• Day 1 - Setup and POC

    Tobias Schmitt08/05/2016 at 14:47 0 comments

    Yesterday I did a full setup of the environment and started with a little Proof-Of-Concept code. At first I'd like to present the architecture:

    We start at the top left. There will be some GPIO detection and logging Module. This module detects sensor data and pastes it to my MQTT Broker. Since MQTT as a protocol has no data persistence, you have to implement it yourself: the MQTT-Data-Service receives this data and saves it to a database. At last a webscript polls the data from there and displays it for the users.

    GPIO Detection v0.01 - NodeMCU

    Since my originally planned RaspberryPi 3 has not arrived, I did a little first-shot with a NodeMCU module. I simply put it on a breadboard and connected a photosensitive resistor on Port A0. The resistor is connected to the "washing"-LED of the laundry machine with formable glue.

    The NodeMCU is programmed with platform IO and the arduino framework. It connects to WLAN and MQTT and posts the status of A0 port every 10 seconds. No rocket science now. You can find the code here.


    As broker I use mosquitto on Ubuntu 16.04.


    As i mentioned, MQTT will not preserve your data. When a client posts, and you are not connected to receive it, the value will disappear in nirvana. So I had to implement a persistence module myself. This is a little python tool which reads a config.ini file, where the MySQL/MQTT connections are defined and also every subscription topic, that should be followed. It then connects to the MQTT broker and subscribes to every defined topic. When it receives a message, it simply pastes it into the database. For further information about the structure of the database please consider the Github Repository.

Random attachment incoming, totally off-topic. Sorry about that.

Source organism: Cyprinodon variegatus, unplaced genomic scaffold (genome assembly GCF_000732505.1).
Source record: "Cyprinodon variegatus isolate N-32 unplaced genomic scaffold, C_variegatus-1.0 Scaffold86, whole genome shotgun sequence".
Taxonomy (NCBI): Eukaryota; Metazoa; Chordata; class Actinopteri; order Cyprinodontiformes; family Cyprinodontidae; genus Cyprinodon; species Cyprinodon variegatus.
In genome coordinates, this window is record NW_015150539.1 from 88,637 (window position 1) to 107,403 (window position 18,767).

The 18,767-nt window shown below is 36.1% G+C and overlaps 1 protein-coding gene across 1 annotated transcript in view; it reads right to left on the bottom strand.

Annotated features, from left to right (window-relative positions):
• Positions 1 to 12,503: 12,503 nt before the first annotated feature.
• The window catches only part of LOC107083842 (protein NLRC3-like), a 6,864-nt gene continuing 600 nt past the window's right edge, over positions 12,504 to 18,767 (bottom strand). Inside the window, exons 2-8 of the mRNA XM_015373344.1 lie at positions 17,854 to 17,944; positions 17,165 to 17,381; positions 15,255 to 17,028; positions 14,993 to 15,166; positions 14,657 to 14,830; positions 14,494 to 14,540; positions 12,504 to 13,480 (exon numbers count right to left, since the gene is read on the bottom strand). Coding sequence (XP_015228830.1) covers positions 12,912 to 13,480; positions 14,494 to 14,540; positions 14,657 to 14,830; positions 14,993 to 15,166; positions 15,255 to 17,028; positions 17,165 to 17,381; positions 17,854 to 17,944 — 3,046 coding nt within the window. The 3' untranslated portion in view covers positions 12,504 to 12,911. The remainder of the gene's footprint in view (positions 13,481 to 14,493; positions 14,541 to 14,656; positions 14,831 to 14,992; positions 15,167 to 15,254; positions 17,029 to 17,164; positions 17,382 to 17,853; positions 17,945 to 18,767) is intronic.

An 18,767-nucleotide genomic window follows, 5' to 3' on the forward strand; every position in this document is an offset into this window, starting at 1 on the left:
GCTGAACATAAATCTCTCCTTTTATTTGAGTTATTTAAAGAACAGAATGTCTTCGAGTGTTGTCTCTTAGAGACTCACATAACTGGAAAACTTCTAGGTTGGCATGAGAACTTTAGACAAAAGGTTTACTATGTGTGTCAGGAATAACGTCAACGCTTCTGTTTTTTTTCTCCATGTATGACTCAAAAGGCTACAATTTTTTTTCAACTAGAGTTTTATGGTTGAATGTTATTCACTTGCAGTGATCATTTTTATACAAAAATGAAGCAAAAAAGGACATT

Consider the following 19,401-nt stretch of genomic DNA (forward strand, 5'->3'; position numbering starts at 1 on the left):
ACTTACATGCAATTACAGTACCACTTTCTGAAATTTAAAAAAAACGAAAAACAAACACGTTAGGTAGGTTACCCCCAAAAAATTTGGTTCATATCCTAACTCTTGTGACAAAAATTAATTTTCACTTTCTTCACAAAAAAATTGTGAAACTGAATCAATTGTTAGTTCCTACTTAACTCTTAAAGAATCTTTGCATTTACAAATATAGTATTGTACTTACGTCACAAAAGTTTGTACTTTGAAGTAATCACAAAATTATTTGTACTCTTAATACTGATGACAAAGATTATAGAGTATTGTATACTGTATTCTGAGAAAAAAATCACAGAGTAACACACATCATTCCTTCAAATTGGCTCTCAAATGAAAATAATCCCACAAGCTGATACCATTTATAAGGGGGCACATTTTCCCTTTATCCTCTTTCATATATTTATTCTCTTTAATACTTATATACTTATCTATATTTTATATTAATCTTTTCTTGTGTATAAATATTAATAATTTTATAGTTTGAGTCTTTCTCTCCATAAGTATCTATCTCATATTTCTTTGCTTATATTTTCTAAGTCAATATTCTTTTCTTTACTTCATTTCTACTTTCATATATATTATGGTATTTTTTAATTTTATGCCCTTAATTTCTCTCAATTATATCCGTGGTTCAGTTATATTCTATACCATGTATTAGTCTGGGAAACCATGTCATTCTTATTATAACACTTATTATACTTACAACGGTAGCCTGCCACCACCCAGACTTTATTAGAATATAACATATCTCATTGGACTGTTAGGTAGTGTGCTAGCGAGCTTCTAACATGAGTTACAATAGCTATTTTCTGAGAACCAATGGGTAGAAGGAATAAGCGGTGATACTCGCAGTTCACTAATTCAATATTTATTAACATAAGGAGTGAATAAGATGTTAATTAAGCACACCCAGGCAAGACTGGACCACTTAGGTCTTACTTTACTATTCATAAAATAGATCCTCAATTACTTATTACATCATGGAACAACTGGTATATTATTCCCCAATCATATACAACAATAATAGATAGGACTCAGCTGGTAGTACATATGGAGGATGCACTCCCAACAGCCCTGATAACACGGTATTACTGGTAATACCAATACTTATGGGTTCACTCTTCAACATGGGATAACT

I use nginx as a webserver. The super simple script is written in php7. It connects to the database, receives the current MQTT Data and displays it on a bootstrap webpage.

    HAHA I cannot remove that last list point. What a bug! :D